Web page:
The trademark "TieLine" is used in successfully marketing the brand name in Australia and internationally. "TieLine" the brand is sold in the U.S.A, U.K., Italy, Holland, Sweden, South Africa, China, India, Korea, New Zealand and Canada.

Complainant plans to introduce its product into more countries, particularly South America and Asia. The brand name "TieLine" and its registered trademark has been advertised globally in major trade magazines, journals and displayed at major international trade shows.

The Complainant has promoted wide recognition of the "TieLine" trademark to Australian, U.S., U.K., Europe and Asia radio broadcast organizations. "TieLine" is recognized as a manufacturer and supplier of POTS (Plain Old Telephone Service) audio codecs in these markets whilst AV Communications pursues other avenues of audio and video technology.

The website for the disputed domain name states that the owner has intentions of developing the site, but may wish to sell the domain name if someone is interested. The site states that the domain name has been registered by USP Networks on behalf of a customer. The domain names were registered on May 8, 1998. The parties have conducted correspondence beginning on January 12, 1999, when the Respondent indicated a willingness to sell but no agreement over price was reached.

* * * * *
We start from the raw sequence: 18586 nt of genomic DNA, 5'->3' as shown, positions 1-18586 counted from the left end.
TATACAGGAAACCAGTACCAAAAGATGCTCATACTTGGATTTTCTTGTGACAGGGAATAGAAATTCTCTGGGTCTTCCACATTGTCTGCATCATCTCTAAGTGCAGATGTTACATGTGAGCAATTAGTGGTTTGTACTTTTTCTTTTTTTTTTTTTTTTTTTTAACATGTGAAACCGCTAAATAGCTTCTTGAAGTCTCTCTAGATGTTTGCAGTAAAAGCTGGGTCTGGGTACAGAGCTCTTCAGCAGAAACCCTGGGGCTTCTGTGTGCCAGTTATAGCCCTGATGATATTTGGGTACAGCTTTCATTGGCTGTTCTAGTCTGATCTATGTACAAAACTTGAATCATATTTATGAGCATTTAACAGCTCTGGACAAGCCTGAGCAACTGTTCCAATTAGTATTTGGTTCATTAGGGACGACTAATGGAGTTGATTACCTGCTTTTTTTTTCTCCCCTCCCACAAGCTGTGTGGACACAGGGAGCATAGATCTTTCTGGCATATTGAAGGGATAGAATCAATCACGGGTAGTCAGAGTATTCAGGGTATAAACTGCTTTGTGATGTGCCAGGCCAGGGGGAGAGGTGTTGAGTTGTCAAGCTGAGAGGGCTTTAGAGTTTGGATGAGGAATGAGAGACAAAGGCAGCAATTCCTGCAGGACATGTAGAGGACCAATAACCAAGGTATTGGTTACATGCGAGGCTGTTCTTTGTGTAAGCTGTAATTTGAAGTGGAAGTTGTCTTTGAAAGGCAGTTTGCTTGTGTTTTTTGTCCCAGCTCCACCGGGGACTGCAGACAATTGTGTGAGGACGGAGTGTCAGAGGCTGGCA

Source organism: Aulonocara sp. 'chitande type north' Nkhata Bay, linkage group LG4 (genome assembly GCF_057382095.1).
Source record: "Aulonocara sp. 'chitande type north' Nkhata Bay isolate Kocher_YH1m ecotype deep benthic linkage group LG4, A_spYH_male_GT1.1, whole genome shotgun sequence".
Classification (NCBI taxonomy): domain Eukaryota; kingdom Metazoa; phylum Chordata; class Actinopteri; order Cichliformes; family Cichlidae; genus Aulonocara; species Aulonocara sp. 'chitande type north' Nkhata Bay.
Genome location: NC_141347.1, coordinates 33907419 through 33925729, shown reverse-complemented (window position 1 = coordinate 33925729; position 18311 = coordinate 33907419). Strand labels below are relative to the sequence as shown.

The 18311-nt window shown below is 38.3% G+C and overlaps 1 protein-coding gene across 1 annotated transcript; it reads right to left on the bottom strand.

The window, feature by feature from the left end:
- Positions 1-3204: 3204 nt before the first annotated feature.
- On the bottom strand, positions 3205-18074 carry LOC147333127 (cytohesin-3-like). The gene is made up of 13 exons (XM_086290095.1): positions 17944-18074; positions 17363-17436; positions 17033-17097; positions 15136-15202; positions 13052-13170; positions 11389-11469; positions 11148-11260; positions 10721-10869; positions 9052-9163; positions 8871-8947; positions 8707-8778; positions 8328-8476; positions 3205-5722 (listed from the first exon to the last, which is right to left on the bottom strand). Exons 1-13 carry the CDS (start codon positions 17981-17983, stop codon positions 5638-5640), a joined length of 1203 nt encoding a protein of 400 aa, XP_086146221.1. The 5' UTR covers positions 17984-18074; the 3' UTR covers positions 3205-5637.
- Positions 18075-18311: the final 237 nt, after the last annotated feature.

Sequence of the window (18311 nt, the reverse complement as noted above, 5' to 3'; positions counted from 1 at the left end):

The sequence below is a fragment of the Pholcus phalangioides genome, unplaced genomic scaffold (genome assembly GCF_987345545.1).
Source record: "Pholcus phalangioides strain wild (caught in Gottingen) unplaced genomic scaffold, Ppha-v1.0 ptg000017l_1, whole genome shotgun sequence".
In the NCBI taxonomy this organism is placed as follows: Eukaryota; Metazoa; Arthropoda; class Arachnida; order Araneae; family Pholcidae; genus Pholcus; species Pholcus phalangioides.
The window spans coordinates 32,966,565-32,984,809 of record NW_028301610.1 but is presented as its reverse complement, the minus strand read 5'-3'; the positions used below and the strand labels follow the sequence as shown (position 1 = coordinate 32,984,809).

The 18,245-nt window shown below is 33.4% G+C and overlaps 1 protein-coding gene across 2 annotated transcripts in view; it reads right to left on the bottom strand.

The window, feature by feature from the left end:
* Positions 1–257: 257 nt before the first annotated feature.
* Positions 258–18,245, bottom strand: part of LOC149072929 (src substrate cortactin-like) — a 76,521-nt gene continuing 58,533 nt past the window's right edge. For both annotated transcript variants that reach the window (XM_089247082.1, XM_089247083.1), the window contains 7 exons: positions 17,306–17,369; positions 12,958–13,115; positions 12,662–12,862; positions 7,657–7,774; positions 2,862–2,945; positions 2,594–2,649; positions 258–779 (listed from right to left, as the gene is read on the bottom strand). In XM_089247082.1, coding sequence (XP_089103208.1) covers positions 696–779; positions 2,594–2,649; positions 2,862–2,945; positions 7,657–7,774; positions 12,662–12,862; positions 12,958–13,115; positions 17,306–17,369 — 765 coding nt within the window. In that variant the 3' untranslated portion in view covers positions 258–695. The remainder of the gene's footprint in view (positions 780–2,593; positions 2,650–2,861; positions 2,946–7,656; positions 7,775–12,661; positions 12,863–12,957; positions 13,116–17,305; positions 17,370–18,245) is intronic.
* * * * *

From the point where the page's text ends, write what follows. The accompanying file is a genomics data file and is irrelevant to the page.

5. Parties’ Contentions


The disputed domain names are identical to the Complainant’s registered trademark "TieLine". The Respondent has no rights or legitimate interests in respect of the domain names in question, and the Respondent has registered and is using the domain names at issue in bad faith.